Fr Stanley Njoka from Woolwich and Bishop Michael Ipgrave, with Revd Canon Andrew Stead and Revd Canon Pat Hawkins, both from Lichfield Cathedral

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The Bishop of Lichfield says a visit by pilgrims from London had become all the more poignant following the recent terror attacks.
Pilgrims during their visit to Lichfield
The Right Revd Dr Michael Ipgrave welcomed the group of 90 from his former diocese in London. After being given a tour of Lichfield Cathedral, they celebrated the Eucharist and visited the nearby historic St Chad’s Well at St Chad’s Church before returning to the Bishop’s house for food.
Fr Stanley Njoka from Woolwich and Bishop Michael Ipgrave, with Revd Canon Andrew Stead and Revd Canon Pat Hawkins, both from Lichfield Cathedral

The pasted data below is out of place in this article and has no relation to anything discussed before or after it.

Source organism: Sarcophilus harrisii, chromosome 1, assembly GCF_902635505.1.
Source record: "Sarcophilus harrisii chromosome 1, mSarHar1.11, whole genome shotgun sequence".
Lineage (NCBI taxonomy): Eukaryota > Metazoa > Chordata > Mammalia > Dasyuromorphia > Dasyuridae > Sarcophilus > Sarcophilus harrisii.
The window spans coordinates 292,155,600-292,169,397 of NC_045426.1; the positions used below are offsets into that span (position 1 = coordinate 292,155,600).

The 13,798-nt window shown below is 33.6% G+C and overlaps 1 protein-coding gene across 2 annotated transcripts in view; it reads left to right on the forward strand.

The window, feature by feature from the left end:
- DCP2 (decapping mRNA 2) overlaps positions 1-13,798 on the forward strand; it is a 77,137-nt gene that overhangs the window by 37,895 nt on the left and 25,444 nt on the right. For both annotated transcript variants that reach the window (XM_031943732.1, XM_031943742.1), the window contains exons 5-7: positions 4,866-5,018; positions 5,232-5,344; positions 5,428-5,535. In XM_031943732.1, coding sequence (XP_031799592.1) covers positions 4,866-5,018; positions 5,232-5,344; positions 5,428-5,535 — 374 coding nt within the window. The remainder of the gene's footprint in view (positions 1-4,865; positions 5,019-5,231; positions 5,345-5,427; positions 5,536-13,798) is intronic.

“I was delighted to welcome friends from Woolwich to Lichfield on Saturday,” Bishop Michael said. “The pilgrimage was planned months ago but it was especially poignant following the terrorist attack. “The murders took place in a small area which I visited every day for 12 years, where my office was, and where I went to pray in Southwark Cathedral most days. “We stood together in Lichfield Cathedral on Saturday and prayed and lit candles for those affected by the terrible events of 3 June, and for Bishop Christopher and the clergy and people of Southwark Cathedral. “There was also joy in the time we spent together. I was blessed to serve in a diverse church in Woolwich with minority ethnic members and leaders and the same is now true in Lichfield Diocese. “I am keen to raise the profile of minority ethnic Anglicans further so that we can move forwards to be a truly welcoming and diverse church that blesses all our local communities.”

Ross

Founder of Lichfield Live and editor of the site.